For most people, September is a little too early to start pulling out the Christmas music, but as summer slips into the early days of fall, it doesn't take long for holiday anticipation to start. Centricity Music is leading the way into the Christmas season with an early present, Bethlehem Skyline Vol. 2. Following the success of the original 2007 project and tour, this compilation of originals and classics showcases eight Centricity artists in a collection of Christmas songs old and new.
The most notable quality of this independent label's roster is its diversity. From upbeat pop-rock and country to lyrical folk and rock worship anthems, Centricity artists span a range of genres rather than focus on one niche. And yet, through the many different styles, Bethlehem Skyline 2 is a cohesive project. While it's not too common to find youth-oriented pop-punk and acoustic singer-songwriter ballads on the same album, the diverse lineup works well to keep the music flowing and changing.
Most of the artists contribute two songs, a classic and an original. The classics represented are well-known standards like "Do You Hear What I Hear," "Silent Night," and "Away in a Manger," and are handled in a mostly traditional fashion while holding to each musician's style. Some highlights among these are the somber "Silent Night" by Downhere, Jason Gray's upbeat pop take on "Do You Hear What I Hear," and a lovely arrangement of "Carol of the Bells" by Lanae' Hale. High Valley brings some earthy country for "Away in a Manger" right in the middle, introducing a different texture to the mix. And though the Hawk Nelson-ish pop-punk of Me in Motion is far different from anything else here, the fun of their catchy singalong version of Brenda Lee's "Rockin' Around the Christmas Tree" is undeniable.
The originals, however, really show off the talent of this group. Jason Gray's beautiful ballad "Love Has a Name" weaves imagery of a world in waiting through sparkling instrumentation, a lilting melody, and poetic, hymn-like verses. Bridging the sacred and secular aspects of Christmas where "churches and shopping malls join in the strains," this song evokes the mystery and wonder of "the child who can make us all children again" and captures the heart of the season. On the other, fun-loving side is Lanae' Hale's surprising dose of humor in "Starving Artist Christmas." Determined to "clear the misconception that musicians have money," her slightly sarcastic but fun musings are sure to bring a smile to anyone who's dealt with the holidays on a budget. (After all, "It's been a hard year, the economy's weird.") And then there's Andrew Peterson's "Long Long Ago," an elegant acoustic piece that stands out in its poetic simplicity. Wrapped in the image of Bethlehem where "Wind in the olive trees softly did blow," this lyrical song tucked toward the end of the playlist is a quiet little gem that re-centers the heart of the music.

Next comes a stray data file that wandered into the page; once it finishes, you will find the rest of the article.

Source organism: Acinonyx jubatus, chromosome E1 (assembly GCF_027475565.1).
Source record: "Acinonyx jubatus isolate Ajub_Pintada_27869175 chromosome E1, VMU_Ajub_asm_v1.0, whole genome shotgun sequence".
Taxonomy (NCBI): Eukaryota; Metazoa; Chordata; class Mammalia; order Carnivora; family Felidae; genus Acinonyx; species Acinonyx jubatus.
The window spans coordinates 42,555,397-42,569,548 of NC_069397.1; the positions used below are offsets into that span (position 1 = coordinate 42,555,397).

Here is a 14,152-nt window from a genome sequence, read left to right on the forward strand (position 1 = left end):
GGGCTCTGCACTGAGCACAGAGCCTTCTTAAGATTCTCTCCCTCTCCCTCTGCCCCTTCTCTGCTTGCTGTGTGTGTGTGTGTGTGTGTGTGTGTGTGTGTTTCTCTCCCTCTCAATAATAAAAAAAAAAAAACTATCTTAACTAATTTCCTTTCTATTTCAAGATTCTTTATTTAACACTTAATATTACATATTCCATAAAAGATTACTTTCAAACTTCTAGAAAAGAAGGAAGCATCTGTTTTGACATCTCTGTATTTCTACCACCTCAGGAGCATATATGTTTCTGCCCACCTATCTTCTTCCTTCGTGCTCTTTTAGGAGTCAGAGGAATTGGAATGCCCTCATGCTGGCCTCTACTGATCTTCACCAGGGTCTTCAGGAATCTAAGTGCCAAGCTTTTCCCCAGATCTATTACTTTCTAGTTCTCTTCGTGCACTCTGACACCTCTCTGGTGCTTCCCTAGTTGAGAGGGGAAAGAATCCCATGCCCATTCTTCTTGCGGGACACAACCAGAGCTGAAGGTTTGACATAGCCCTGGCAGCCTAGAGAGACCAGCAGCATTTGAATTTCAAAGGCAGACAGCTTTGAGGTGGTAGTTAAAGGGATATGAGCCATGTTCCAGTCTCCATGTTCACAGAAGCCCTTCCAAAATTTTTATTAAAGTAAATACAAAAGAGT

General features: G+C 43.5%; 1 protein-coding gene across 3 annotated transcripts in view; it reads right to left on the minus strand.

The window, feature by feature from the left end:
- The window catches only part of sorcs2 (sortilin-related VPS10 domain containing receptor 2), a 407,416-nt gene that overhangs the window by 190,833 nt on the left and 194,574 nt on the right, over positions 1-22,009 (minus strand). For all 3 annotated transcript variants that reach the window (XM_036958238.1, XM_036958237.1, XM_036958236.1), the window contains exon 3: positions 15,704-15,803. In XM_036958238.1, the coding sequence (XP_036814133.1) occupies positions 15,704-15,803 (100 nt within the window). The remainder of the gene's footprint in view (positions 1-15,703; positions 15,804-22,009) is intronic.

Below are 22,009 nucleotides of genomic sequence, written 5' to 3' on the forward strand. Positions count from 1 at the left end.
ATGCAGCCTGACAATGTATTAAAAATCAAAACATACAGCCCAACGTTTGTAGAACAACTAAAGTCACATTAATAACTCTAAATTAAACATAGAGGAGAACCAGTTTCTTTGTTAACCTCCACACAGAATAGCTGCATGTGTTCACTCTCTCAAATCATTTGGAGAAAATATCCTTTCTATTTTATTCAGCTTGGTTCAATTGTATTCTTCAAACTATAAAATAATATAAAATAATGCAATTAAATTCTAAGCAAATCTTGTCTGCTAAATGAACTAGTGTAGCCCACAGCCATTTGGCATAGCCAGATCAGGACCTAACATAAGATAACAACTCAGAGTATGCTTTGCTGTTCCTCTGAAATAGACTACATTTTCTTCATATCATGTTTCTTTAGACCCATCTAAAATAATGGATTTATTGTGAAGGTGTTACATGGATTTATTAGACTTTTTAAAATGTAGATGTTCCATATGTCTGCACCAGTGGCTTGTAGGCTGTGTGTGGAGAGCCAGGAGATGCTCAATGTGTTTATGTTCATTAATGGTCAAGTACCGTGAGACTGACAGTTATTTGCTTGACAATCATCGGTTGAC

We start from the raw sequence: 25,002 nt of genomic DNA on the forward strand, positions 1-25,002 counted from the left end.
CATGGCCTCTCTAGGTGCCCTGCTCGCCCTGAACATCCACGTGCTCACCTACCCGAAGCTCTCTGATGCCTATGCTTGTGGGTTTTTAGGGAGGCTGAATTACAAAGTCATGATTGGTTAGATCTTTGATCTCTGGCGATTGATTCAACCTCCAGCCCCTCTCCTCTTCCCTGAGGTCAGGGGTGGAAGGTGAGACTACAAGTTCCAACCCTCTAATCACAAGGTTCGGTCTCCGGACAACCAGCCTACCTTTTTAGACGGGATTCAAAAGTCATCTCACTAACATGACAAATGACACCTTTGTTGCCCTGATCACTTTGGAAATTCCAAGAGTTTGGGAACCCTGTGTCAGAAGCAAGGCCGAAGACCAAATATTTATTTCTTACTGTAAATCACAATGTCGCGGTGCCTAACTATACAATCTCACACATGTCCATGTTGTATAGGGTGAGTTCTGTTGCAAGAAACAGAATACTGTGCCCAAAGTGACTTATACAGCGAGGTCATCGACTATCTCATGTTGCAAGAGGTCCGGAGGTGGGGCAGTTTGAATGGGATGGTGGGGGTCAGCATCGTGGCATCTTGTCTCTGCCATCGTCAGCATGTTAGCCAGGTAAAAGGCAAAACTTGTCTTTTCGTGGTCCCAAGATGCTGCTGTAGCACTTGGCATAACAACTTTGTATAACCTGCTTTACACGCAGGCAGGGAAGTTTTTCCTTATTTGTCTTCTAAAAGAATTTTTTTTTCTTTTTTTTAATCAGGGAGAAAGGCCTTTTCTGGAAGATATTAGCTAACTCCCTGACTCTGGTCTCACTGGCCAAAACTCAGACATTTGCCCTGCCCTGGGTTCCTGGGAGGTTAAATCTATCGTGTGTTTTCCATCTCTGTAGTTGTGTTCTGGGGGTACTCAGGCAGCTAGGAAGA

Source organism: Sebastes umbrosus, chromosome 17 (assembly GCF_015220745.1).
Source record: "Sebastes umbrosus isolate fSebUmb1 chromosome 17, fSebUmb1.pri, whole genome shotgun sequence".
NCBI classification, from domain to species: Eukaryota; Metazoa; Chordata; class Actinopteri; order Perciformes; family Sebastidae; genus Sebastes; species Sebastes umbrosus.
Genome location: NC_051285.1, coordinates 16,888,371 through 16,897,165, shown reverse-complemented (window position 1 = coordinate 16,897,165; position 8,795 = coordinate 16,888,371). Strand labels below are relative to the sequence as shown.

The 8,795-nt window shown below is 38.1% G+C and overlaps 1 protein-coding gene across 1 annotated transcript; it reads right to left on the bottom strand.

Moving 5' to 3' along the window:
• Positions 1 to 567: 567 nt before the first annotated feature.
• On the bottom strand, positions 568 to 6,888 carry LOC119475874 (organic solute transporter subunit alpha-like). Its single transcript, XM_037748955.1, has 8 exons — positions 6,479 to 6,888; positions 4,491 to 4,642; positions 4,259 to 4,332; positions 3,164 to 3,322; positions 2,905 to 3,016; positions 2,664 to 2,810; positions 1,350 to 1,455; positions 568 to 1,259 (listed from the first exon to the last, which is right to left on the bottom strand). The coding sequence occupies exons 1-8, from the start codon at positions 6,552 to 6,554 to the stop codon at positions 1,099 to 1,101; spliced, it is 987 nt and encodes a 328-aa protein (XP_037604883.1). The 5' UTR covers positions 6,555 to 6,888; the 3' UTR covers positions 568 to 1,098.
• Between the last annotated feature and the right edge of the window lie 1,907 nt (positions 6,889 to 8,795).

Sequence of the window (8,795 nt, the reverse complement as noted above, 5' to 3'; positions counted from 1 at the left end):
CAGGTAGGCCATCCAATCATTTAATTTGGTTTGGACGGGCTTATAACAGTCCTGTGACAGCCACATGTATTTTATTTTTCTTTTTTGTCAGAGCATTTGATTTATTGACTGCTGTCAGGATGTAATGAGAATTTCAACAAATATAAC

There are no big problem tracks, though some of the styles didn't click too much with this listener. Sixteen Cities tends to blend in, and Matt Papa's Lincoln Brewster style rock worship seems odd paired with "Little Drummer Boy." And though a catchy opening track, the lyrics of "Give it Away" don't quite measure up to the standards set by other songs, relying instead on the stressed shopper images that run wild in Christmas music. Still, there may actually be something for everyone in this mix, and the fact that none of the songs slip into sentimentalism or over-dramatic ballads is a huge plus. There's a line between reverence and fun, and this album strikes that balance well.
With such an early release, it would be easy to let Bethlehem Skyline Vol. 2 slip by, but lovers of Christmas music or fans of any of the Centricity artists won't want to miss out on this one. This solid compilation serves up a holiday playlist that doesn't compromise style or feel forced, and it also works as a great introduction to Centricity's talented lineup.- Review date: 9/28/10, written by Jen Rose of Jesusfreakhideout.com
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